Physical Instructors were so obsessed with training soldiers who failed the 2.4k meters run, that 90% of the training consisted of running. In fact, every opportunity that SAF had, the commanders made the soldiers run. Oh, it’s Battalion Cohesion Day? Let’s go to East Coast Park to run. There’s a new Commanding Officer in the unit? Let’s welcome him by going for a run. You get my drift. There was a run for everything.

Running is beneficial and healthy, yes. But the truth is, endurance alone is not a good training to prepare soldiers for combat. Soldiers needs to have strength training to prepare them for the heavy loads that they will be carrying, flexibility to climb over objects and uphill/downhill, speed to sprint to take cover or attack during fire movements.

So does the new IPPT changes address these issues? Well, Yes and No.

As with everything in Singapore, the changes to the IPPT, which has been reduced to 3 stations (push ups, sit ups and 2.4 kilometres run) is not new or original. It is a watered down version of the United States Marine Corps (USMC) Physical Fitness Test (PFT), which consists of pull ups, sit ups and 5km run.

This watered down test is great for Operational Ready NSmen because it addresses the main grouse: It is easier to train for and pass because they are simply too busy with work.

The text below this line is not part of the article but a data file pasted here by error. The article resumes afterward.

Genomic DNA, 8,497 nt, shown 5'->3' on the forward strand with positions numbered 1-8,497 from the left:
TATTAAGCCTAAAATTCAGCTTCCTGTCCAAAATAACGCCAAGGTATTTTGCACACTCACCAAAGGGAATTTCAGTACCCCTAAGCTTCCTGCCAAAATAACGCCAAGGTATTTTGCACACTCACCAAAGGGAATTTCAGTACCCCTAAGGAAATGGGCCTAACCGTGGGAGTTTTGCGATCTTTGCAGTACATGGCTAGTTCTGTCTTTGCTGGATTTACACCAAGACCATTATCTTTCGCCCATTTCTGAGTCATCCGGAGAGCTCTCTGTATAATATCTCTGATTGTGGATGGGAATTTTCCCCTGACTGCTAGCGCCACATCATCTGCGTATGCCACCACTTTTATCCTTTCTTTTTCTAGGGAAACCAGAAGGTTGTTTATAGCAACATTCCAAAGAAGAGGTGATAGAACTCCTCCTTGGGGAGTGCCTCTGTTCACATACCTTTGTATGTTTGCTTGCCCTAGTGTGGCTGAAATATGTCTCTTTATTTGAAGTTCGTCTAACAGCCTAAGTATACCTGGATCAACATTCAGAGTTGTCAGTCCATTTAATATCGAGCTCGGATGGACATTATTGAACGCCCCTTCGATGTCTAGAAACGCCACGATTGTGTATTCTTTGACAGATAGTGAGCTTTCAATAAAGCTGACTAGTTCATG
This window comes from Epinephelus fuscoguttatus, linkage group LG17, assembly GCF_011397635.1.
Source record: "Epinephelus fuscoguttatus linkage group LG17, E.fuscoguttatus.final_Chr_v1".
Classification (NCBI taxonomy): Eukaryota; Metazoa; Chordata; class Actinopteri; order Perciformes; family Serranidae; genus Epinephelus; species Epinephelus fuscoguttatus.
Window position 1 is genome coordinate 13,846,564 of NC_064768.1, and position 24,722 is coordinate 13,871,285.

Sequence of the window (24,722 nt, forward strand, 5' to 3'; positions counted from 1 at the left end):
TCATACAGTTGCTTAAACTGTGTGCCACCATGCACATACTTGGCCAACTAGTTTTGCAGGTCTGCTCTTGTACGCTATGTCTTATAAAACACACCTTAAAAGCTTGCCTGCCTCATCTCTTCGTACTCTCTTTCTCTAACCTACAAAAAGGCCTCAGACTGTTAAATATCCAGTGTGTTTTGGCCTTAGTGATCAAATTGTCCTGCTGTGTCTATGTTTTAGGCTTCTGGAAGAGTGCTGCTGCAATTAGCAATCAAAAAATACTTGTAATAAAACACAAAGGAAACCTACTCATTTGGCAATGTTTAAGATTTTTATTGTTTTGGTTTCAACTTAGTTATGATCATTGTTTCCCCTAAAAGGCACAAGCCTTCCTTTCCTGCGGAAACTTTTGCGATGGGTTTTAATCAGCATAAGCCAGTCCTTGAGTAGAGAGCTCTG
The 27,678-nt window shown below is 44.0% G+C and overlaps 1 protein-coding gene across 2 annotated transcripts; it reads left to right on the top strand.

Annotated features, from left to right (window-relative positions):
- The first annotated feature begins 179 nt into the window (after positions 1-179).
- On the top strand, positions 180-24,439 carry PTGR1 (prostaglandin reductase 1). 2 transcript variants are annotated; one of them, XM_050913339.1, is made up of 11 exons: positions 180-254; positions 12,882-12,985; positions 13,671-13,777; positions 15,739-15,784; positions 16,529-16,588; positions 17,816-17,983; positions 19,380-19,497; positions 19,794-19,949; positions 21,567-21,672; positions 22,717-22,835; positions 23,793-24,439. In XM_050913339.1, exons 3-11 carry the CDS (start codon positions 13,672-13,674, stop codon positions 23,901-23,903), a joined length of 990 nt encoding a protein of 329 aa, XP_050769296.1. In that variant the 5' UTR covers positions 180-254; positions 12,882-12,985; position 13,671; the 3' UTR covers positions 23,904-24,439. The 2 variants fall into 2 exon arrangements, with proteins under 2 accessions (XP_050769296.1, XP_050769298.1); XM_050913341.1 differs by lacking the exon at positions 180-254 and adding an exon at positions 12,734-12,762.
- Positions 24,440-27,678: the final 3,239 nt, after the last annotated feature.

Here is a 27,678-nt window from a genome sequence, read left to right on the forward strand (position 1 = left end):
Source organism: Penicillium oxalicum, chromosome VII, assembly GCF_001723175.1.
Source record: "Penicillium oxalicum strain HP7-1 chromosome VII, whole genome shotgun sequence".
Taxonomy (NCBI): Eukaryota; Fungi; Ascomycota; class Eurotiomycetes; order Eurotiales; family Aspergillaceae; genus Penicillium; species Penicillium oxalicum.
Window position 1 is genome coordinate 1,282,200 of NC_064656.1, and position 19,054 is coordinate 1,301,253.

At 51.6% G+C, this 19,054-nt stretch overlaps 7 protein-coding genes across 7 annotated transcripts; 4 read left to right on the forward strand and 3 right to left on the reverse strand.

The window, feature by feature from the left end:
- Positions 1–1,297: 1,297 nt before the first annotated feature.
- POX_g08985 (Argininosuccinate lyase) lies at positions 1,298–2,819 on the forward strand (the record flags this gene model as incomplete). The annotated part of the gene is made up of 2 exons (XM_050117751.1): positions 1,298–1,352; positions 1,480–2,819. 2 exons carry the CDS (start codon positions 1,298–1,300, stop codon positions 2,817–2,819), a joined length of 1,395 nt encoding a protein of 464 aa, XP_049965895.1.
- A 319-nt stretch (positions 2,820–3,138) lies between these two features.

However, this test still does not determine if soldiers in active duty is combat fit and neither does training for the test prepare the soldiers for being in the field.

The USMC has another test, called Combat Fitness Test (CFT), which has a 800 meters run, lifting a 13kg ammo box over their heads as many times as they can in 2 minutes and a 274 meters course where they have to perform 5 various tasks. This test has to be done in boots, camouflaged pants and t-shirt.

Here’s my suggestion: Implement the CFT for soldiers in active duty and use the PFT for NSmen. This will effectively kill three birds with one stone.

Firstly, it will prevent the IPPT from being a purely endurance test and encourage soldiers to train for strength, flexibility, speed and endurance. Secondly, NSmen who don’t train regularly because of work will not have a hard time passing the test. Which is SAF’s main purpose for changing the IPPT system in the first place. Lastly, both tests don’t include the dreaded pull ups anymore.